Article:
Greetings adventurers! It's time for another exploration in podcasting. Today we find ourselves in the Twin Cities! Minnesota! The chef's toque on the titanic and terrifying baker that makes the Midwest. Home to Paul Bunyan and Babe, his ox of a different color.
The Twin Cities is also home to Aric McKeown, one half of the men behind the curtain at Noise Picnic, a brand new podcast network. I spoke with Aric about his network, his podcasts, Better Strangers and The Mustache Rangers, and how you – yes, you - can join Noise Picnic.
MEL PAYNE: You have joined the ranks of Chris Hardwick, Jeff Ulrich & Scott Aukerman, Jesse Thorn --
ARIC MCKEOWN: Yeah, I don't know if “ranks” is the right word...
MP: When people start listing podcast network moguls, you will be somewhere on that list.
AM: Yeah, mogul is a great word... I agree! Continue.
MP: So, you've started a new network called Noise Picnic. Was there a particular reason why you wanted to start a network? Why not just do your own thing?
AM: Well, I've been doing my own thing for a few years now with The Mustache Rangers podcast. Then I started the Better Strangers podcast, and then I had a friend who just started up his own podcast and I thought, "Wait a second... This is two people, three podcasts. This could be the start of something." We're in the improv community here in Minneapolis, Minnesota, and there's so many talented people in that community that if they were just able to put their stuff online they could reach a much wider audience. And I'm not saying, "I know how to get numbers!" I've, you know...I don't. But! It seems like a group is almost a better way to build a community; taking an improv community and moving it online. And not just improv. There's a lot of independent art up here. And just giving them the tools and the knowledge - again, I've been doing this for...three years? Fours years? Something like that.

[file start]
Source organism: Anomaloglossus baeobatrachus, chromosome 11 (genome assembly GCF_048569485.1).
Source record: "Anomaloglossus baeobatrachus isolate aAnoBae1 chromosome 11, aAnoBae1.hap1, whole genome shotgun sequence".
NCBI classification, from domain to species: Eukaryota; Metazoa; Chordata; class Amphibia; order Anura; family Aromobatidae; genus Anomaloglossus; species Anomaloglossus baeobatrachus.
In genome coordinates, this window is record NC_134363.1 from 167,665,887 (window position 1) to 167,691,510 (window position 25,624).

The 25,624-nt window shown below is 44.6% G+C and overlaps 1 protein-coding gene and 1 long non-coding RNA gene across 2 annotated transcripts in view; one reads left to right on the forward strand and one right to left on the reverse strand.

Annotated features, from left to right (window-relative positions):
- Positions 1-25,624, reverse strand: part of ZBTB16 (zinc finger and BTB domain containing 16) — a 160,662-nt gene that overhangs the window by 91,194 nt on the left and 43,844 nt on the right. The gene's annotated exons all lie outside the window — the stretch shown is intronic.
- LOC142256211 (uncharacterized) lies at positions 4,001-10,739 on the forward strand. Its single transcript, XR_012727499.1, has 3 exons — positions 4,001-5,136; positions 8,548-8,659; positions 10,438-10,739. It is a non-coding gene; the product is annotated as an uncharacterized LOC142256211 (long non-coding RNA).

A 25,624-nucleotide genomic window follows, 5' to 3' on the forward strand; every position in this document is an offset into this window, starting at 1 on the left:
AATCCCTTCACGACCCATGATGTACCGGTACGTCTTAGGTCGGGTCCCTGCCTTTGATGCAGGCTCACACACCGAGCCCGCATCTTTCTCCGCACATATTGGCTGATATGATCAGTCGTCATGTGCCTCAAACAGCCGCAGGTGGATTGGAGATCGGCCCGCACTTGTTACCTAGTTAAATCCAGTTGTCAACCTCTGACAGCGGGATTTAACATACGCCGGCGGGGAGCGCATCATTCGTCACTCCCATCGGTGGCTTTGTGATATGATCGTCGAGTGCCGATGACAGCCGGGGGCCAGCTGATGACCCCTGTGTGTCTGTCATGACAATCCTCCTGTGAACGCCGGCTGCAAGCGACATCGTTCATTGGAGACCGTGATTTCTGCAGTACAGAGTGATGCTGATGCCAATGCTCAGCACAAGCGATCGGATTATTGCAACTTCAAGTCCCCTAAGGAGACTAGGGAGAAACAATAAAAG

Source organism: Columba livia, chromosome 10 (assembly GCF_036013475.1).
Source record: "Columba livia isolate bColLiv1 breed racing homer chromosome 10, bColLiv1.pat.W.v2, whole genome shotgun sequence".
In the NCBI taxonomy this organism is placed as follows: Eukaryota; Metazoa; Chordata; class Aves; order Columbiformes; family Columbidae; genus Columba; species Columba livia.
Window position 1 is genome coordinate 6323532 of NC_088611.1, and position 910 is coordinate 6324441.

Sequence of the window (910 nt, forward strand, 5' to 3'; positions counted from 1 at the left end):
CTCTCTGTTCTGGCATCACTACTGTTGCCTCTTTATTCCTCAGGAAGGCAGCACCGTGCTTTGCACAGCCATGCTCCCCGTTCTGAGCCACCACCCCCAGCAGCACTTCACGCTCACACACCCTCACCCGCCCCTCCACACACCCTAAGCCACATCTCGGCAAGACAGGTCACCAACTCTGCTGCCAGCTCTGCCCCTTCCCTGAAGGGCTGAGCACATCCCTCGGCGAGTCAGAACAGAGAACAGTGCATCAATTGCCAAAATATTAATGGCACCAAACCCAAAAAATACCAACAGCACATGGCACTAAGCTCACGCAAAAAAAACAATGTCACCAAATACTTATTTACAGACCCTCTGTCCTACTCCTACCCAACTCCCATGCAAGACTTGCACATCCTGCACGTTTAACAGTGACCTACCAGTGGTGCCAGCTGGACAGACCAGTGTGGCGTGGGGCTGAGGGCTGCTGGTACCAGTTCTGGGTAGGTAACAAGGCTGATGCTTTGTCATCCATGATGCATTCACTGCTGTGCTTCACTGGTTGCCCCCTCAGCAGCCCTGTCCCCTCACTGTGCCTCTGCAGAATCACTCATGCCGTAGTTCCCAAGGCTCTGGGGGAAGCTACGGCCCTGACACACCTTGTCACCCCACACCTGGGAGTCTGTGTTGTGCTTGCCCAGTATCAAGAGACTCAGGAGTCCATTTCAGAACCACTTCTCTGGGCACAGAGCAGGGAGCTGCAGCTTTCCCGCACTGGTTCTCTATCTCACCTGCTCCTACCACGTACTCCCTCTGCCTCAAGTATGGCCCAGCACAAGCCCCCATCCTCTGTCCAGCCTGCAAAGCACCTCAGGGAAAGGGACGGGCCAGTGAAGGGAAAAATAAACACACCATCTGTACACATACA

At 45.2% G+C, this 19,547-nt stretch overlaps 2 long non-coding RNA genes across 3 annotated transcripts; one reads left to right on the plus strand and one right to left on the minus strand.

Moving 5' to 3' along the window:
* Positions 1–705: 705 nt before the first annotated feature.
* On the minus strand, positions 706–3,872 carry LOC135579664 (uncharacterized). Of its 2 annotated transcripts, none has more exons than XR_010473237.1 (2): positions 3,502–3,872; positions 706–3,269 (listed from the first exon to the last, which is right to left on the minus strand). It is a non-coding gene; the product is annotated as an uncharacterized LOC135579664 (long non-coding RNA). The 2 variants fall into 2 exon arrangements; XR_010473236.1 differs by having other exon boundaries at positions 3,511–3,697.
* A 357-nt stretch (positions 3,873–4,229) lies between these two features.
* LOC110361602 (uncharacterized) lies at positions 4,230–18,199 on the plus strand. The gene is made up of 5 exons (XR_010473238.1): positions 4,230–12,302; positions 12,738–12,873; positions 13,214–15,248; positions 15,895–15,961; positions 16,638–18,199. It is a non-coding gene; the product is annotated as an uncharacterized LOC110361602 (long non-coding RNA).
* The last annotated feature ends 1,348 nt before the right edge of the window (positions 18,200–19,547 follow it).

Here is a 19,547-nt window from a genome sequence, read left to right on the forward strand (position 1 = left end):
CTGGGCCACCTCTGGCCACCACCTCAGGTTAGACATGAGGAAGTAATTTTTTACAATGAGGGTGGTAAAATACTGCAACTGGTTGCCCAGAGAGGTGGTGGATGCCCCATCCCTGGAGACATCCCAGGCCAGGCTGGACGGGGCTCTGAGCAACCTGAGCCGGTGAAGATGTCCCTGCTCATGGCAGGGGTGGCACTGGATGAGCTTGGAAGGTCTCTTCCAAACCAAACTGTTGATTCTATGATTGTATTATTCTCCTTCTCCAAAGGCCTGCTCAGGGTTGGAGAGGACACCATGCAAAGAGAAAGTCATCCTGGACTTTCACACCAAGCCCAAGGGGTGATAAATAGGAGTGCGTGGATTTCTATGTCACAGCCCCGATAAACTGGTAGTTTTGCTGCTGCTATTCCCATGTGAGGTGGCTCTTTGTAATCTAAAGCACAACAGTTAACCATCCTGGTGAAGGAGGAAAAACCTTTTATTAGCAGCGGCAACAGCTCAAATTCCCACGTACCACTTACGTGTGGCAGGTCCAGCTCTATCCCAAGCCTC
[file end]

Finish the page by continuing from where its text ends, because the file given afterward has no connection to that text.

AM: Ages! I've gained knowledge on how to make things sound okay, how to, maybe, edit things sharper. Experience to help get people off to the right start, and making my minimal amount of audio equipment here available to people to create their own stuff.
MP: Oh, that's great! So you're opening up and giving people a venue to perform on?
AM: Yeah, a venue and the tools they need, you know, people think podcasting isn't really that hard. You can get a cheap-ass boom-mic which we got from Target. The sound was terrible, so it's like training wheels. You can get going for a minimal amount of effort but just having everything already there available to you just seems so much easier.
MP: Yeah. It would really help nourish a little bud into a beautiful, blossoming flower!
AM: Right. And like, "don't make these mistakes, because we did. So just skip past that part." So, knowledge. Knowledge would be a nice thing to pass on. A lot of friends are just smart, witty, talented, and successful in other parts of performing that spreading it out so the country could understand and hear what's going on here.
MP: With the internet being the tool that it is now, you're not just localized. You don't necessarily have to be a big fish in a little pond.
AM: It's really Jeff Ullrich's fault. From listening to Wolf Den, I think he recommended Tribes by Seth Godin, which is all about being a leader, taking the reins and leading a group of people to success. Being that go-to person. I picked it up and I started reading thinking, "I'm not this guy!" Then I thought, "Can I be this guy?"
AM: The only thing holding me back is me being like, "I don't want to be important or lead anyone, I just want to do my thing." It started to seem like less of a crazy idea.